- Aurora Oil & Gas rated new buy at GMP
- Newcrest raised to outperform at RBC Capital
- BC Iron cut to sector perform at RBC Capital
- Woolworths raised to buy at Nomura
- Wesfarmers cut to neutral at Nomura
- Premier Investments raised to neutral at Nomura
- Myer raised to buy at Nomura
- JB Hi-Fi raised to neutral at Nomura
Australian bond prices have followed other markets down at the end of the week. Nomura rates strategist Martin Whetton said it was global market movements which weakened bond prices in Australia overnight.‘‘Our bond prices fell in-line with other markets,’’ he said.
‘‘US Treasuries are off, so we’re off. There was no local activity or data which explains the move.’’ Mr Whetton said he expected Friday to be a quiet day, with little to influence the market.
At 8.30am the March 10-year bond futures contract was trading at 96.715 (implying a yield of 3.285 per cent),down from Thursday’s close of 96.750 (3.250 per cent). The March three-year bond futures contract was at 97.290 (implying a yield of 2.710 per cent), down from 97.330 (2.670 per cent).
BK Asset Management’s Kathy Lien helps to explain why US investors did not get carried away by the strong jobs report overnight:
Given the current state of the global economy, stocks don't deserve their lofty valuations. The US economy is improving but not there is still a tremendous amount of underlying weakness that will keep the Federal Reserve dovish next week. So skepticism is warranted even when it comes to today's blockbuster jobless claims report.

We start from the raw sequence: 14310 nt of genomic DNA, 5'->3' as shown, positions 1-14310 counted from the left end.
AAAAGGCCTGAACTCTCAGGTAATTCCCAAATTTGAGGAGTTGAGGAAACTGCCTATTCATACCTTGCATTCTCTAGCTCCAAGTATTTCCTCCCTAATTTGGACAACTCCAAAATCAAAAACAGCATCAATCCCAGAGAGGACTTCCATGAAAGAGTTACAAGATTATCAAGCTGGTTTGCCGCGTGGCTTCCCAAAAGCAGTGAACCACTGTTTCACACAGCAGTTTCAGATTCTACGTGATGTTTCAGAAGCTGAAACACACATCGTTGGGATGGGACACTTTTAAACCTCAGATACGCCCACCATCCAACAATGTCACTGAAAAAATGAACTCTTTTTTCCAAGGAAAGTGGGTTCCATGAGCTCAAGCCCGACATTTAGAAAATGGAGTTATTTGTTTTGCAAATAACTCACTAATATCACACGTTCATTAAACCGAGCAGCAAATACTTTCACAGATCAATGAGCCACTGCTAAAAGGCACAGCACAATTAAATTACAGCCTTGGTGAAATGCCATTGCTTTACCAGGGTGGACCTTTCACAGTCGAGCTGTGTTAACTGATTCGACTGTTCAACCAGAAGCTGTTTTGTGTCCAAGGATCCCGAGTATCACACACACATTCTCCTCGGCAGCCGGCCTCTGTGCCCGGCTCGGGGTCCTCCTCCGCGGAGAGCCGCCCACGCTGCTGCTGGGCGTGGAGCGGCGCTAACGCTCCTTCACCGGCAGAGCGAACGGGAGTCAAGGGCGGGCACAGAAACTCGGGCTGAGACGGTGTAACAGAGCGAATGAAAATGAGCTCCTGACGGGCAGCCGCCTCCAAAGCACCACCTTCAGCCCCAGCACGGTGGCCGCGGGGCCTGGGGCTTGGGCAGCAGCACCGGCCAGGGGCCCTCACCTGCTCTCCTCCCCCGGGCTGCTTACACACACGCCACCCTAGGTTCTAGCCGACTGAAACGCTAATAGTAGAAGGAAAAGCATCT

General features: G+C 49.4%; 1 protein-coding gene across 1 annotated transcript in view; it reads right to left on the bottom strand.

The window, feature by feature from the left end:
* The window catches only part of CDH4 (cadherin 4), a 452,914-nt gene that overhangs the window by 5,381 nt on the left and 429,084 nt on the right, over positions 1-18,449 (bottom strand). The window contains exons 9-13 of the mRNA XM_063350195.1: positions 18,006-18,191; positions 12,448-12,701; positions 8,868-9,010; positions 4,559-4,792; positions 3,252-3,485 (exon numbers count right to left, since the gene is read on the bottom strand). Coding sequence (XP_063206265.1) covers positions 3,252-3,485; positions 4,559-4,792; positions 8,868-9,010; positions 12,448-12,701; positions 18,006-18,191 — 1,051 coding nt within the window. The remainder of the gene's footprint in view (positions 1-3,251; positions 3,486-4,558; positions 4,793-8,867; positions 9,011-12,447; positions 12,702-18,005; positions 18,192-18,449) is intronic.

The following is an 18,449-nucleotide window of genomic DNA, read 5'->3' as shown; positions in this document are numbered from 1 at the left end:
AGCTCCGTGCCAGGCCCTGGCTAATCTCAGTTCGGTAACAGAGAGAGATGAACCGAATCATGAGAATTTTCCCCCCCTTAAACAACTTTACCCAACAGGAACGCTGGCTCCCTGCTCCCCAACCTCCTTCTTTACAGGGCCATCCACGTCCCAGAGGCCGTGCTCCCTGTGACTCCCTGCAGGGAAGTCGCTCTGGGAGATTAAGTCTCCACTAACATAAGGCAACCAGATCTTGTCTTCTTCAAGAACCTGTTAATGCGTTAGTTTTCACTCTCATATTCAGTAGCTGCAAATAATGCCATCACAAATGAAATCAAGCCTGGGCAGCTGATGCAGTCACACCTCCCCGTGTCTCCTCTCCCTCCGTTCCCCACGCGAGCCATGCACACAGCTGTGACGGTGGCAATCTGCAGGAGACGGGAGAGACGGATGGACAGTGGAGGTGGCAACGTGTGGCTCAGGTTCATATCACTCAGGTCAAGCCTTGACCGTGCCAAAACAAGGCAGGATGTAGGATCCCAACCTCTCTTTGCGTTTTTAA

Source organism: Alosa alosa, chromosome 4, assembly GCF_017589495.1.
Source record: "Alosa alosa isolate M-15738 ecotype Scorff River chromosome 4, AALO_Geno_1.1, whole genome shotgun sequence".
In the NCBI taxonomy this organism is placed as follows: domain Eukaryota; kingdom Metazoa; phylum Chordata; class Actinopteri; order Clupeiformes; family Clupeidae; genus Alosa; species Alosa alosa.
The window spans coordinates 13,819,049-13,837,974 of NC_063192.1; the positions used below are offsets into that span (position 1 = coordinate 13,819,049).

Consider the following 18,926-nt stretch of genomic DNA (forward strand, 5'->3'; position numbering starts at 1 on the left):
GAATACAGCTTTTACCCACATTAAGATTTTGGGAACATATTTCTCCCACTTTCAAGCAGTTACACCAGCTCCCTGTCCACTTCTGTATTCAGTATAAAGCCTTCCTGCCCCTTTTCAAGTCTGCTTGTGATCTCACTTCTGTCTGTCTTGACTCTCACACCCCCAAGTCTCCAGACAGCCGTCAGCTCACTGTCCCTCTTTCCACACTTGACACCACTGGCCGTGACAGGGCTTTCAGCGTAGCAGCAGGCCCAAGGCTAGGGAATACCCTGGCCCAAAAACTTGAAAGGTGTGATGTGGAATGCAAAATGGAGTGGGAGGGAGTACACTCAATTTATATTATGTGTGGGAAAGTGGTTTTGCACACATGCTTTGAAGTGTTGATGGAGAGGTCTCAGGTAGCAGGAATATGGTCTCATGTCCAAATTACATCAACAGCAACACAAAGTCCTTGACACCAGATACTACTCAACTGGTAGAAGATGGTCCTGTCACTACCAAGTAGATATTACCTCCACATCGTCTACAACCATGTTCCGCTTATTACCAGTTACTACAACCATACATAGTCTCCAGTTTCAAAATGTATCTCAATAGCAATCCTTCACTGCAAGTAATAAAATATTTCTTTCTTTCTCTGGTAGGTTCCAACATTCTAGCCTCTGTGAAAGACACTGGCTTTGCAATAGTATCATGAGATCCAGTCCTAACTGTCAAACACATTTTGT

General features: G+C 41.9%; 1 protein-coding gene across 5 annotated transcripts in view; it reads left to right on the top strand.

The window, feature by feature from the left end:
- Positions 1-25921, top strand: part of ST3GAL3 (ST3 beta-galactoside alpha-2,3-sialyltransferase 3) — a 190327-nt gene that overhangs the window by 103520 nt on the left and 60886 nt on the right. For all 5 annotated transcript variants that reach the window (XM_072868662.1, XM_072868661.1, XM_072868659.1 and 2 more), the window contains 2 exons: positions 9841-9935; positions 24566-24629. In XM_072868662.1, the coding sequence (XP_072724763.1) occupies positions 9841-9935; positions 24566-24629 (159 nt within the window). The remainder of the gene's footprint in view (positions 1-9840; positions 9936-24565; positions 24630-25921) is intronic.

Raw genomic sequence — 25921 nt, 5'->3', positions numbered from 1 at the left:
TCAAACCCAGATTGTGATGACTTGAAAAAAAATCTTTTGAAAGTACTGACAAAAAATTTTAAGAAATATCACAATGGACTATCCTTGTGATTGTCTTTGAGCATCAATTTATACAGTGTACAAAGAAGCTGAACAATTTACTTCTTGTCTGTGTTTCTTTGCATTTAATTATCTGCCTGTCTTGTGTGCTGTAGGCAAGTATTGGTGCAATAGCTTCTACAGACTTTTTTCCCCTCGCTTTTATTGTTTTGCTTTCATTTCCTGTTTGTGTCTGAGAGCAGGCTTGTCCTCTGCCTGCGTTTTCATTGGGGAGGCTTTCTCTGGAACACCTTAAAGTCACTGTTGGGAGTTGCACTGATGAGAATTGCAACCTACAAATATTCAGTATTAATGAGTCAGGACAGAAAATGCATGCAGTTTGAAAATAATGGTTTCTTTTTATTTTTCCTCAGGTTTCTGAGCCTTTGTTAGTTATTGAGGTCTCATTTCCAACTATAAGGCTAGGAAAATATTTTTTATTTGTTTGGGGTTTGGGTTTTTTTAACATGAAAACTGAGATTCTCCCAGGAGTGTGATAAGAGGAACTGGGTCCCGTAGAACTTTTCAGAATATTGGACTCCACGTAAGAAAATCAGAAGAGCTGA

US jobless claims dropped to the lowest level in 5 years but the impact on the dollar was limited. While the data shows that the economy and labor market are improving, the correlation between jobless claims and non-farm payrolls have weakened over the past few years. Therefore investors are not convinced that fewer firings will translate into more hiring.
US stocks were generally positive, except for Apple, which lost 12.4 per cent to $US450.50 a day after it posted revenue that missed Wall Street's forecast as iPhone sales were poorer than expected. The sharp drop wiped out nearly $US60 billion in Apple's market capitalisation to less than $US423 billion, leaving the company vulnerable to losing its status as the most valuable US company to second-place ExxonMobil, at $US416.5 billion.
It also helped to push the Nasdaq to a 0.75 per cent loss for the session, while the S&P was flat and the Dow was up.
In offshore news overnight, European stocks hit their 2013 peak as signs of growth in economic powerhouse Germany strengthened expectations that the region's sovereign debt crisis may be easing.
Mirabaud Securities' European equity sales executive Rupert Baker said investors were prepared to overlook lingering signs of economic weakness, such as a downturn in France, and were favouring German equities over other regional European markets.
Baker added that investors were increasingly moving away from bonds and cash - where returns have been hit since interest rates have been held at near record lows - to equities, which offer better returns via dividend payouts.
"People want to see the glass half-full," said Baker. "There's a lot of cash around not earning very much money, and some of that has to go into equities," he added.
For a comprehensive look at this morning’s business news, check today’s need2know. Here are this morning’s key markets numbers:
- SPI futures are 16 points higher at 4797
- The $A is lower at $US1.0471
- In New York, the S&P500 was flat higher at 1494.82
- In Europe, the FTSE100 rose 1.09% to 6264.91
- China iron ore added 80 cents to $US148.60 a metric tonne
- Gold fell 1% to settle at $1,669.90 an ounce
- WTI crude oil fell 72 cents to settle at $95.95 a barrel
- Reuters/Jefferies CRB index lost 0.9% at 300.6